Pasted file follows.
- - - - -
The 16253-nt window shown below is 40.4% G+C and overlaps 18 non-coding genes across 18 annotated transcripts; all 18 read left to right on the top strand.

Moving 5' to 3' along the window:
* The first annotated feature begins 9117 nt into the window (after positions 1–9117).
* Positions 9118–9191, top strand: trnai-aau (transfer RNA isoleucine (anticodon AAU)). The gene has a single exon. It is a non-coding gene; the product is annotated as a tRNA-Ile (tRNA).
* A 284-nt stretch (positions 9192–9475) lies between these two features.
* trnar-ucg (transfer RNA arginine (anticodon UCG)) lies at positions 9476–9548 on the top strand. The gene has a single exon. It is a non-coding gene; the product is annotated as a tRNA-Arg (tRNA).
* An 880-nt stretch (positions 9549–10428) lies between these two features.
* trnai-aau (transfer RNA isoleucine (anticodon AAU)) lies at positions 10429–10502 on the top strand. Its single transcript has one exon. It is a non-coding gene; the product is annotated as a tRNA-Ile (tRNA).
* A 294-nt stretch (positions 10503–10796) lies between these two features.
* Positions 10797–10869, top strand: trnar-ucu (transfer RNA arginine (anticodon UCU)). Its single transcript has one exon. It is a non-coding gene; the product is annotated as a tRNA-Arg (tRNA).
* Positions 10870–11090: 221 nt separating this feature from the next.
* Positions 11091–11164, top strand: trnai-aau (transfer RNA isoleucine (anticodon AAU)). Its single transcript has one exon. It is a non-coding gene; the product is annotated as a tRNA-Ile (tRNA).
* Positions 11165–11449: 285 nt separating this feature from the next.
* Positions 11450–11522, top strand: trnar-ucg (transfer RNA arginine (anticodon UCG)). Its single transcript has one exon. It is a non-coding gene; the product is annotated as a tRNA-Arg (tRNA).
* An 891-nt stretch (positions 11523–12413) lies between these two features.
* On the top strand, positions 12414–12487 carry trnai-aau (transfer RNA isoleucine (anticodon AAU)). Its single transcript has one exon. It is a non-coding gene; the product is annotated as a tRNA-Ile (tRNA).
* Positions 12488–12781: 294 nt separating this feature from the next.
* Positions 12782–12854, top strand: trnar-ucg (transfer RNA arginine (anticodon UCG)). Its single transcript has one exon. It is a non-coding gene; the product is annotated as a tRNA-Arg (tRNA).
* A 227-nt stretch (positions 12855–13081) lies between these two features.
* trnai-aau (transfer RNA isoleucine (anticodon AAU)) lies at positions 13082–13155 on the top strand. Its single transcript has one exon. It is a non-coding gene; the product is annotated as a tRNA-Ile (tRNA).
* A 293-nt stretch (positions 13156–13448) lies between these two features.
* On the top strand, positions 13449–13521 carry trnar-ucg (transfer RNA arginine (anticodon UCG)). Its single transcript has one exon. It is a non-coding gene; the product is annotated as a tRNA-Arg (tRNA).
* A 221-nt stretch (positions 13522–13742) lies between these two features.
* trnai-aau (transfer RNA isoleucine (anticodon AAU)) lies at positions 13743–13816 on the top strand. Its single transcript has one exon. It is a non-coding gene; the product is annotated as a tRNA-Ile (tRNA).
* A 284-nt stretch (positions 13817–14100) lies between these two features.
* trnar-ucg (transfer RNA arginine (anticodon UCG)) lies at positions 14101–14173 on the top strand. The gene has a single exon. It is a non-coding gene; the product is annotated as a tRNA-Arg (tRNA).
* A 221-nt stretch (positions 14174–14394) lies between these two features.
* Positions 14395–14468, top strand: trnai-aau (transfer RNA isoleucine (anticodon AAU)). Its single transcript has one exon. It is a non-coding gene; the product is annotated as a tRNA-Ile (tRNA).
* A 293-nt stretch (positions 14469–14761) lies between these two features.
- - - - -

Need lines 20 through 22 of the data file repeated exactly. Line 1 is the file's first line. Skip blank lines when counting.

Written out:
* trnai-aau (transfer RNA isoleucine (anticodon AAU)) lies at positions 13082–13155 on the top strand. Its single transcript has one exon. It is a non-coding gene; the product is annotated as a tRNA-Ile (tRNA).
* A 293-nt stretch (positions 13156–13448) lies between these two features.
* On the top strand, positions 13449–13521 carry trnar-ucg (transfer RNA arginine (anticodon UCG)). Its single transcript has one exon. It is a non-coding gene; the product is annotated as a tRNA-Arg (tRNA).